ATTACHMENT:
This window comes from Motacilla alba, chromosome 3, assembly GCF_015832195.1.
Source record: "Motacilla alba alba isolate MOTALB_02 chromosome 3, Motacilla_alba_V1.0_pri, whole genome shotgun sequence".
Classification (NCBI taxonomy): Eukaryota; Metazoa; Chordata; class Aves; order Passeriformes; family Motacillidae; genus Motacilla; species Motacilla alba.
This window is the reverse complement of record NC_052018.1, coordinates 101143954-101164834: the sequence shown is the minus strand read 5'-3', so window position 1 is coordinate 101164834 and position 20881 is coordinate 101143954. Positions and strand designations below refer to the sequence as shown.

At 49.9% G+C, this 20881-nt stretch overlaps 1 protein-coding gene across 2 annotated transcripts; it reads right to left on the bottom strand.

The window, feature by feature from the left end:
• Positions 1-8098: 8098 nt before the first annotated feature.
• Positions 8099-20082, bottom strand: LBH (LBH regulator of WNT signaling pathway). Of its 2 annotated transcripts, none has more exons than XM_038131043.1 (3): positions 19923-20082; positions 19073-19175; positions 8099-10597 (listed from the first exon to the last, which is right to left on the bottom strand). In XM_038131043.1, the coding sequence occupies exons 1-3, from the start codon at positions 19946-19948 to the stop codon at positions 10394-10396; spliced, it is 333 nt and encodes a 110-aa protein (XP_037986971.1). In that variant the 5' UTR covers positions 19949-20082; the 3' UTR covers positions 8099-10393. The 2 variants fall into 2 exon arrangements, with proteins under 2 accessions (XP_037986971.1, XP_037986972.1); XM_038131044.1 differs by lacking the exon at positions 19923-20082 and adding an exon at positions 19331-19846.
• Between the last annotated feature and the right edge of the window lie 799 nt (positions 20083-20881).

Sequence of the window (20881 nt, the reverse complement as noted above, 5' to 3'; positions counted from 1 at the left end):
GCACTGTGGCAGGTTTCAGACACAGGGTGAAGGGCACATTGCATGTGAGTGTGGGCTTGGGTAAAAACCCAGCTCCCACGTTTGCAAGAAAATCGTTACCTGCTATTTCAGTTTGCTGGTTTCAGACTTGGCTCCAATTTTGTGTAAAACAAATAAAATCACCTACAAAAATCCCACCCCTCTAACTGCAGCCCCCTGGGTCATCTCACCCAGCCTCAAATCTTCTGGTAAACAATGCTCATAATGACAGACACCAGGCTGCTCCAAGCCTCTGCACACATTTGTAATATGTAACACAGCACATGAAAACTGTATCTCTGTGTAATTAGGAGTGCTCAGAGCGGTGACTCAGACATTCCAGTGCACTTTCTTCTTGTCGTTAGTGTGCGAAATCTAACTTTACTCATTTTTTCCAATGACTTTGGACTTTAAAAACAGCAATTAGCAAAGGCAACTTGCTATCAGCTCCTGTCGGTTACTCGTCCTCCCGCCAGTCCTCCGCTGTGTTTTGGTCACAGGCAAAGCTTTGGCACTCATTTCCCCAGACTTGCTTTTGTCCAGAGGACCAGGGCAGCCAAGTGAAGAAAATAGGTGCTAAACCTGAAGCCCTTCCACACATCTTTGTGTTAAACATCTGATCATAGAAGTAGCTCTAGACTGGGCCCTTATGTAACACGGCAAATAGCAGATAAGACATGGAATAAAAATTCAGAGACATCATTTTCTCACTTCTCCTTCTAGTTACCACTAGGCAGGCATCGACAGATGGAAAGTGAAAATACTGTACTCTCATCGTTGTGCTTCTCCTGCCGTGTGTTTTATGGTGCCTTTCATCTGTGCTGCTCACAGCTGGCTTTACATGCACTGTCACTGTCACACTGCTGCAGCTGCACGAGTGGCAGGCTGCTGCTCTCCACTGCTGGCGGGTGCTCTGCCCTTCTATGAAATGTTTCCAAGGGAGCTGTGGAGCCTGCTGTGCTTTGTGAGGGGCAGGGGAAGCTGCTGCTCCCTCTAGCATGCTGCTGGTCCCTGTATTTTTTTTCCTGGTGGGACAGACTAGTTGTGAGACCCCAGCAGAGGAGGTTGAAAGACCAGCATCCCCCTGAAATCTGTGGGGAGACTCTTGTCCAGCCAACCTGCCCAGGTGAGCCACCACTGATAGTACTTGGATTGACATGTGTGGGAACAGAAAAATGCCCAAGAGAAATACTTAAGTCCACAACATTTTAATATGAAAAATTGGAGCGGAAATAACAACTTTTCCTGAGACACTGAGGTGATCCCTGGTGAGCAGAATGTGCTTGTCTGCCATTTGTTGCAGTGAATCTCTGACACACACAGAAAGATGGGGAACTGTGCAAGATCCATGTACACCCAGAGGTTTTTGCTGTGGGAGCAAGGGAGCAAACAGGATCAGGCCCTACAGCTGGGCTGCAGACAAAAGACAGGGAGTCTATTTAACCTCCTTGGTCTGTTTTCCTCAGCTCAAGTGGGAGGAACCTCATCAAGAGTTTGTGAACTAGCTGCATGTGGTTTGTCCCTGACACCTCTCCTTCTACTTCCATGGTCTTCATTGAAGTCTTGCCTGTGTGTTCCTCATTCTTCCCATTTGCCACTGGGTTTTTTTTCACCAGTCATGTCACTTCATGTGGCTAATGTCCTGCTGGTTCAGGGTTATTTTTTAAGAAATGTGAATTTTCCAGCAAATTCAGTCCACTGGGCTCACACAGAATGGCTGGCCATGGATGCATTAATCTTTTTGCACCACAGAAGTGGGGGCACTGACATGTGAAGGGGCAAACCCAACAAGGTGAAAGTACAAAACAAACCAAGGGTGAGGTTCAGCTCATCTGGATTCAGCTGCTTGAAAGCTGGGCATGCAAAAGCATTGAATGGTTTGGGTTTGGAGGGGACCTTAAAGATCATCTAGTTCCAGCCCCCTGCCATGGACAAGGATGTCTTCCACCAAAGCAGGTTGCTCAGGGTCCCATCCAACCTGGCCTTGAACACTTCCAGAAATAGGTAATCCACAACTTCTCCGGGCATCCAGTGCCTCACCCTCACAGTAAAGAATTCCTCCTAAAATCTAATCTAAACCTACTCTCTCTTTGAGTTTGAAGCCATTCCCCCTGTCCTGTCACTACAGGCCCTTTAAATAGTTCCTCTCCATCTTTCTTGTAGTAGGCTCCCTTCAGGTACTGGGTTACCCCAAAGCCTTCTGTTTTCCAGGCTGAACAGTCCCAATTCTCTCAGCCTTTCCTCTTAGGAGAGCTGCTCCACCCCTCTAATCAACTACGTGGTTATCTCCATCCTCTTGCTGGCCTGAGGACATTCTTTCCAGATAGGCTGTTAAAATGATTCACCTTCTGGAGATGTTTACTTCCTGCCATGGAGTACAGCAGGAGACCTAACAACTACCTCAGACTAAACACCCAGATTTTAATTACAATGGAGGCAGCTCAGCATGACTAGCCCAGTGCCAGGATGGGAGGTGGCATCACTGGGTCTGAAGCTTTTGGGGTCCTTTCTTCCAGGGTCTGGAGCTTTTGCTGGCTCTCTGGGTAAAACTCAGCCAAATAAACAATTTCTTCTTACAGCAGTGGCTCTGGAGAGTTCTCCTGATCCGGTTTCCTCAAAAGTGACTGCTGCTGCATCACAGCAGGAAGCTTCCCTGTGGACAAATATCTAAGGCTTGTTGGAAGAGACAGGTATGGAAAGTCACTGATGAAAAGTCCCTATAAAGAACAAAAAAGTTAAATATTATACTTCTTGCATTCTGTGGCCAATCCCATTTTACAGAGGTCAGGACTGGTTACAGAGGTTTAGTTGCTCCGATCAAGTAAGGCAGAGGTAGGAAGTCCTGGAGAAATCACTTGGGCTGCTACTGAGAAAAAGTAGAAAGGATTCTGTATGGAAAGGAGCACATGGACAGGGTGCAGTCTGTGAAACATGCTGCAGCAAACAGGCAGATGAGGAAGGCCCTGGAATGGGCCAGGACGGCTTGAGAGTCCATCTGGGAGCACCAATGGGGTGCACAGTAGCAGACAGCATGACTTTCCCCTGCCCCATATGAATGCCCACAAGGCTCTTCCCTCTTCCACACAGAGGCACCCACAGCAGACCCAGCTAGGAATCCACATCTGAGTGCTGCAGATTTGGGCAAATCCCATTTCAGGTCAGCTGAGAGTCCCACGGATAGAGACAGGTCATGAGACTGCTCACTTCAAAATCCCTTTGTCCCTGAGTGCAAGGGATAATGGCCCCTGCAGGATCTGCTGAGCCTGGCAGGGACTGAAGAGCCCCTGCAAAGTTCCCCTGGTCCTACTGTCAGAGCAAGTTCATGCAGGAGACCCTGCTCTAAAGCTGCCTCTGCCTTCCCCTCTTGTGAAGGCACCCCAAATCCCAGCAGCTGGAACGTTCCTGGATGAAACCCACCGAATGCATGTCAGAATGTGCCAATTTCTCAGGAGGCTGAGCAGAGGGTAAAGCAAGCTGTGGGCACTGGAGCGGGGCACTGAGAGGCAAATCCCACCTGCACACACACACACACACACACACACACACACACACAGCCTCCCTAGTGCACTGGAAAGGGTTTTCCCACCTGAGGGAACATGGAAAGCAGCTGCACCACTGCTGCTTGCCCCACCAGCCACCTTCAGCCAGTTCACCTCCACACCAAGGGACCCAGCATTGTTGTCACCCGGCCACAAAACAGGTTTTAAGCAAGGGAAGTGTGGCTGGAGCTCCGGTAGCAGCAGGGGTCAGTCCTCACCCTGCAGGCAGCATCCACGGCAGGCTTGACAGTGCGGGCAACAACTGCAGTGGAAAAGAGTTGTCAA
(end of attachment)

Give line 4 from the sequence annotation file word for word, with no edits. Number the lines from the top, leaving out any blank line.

This window is the reverse complement of record NC_052018.1, coordinates 101143954-101164834: the sequence shown is the minus strand read 5'-3', so window position 1 is coordinate 101164834 and position 20881 is coordinate 101143954. Positions and strand designations below refer to the sequence as shown.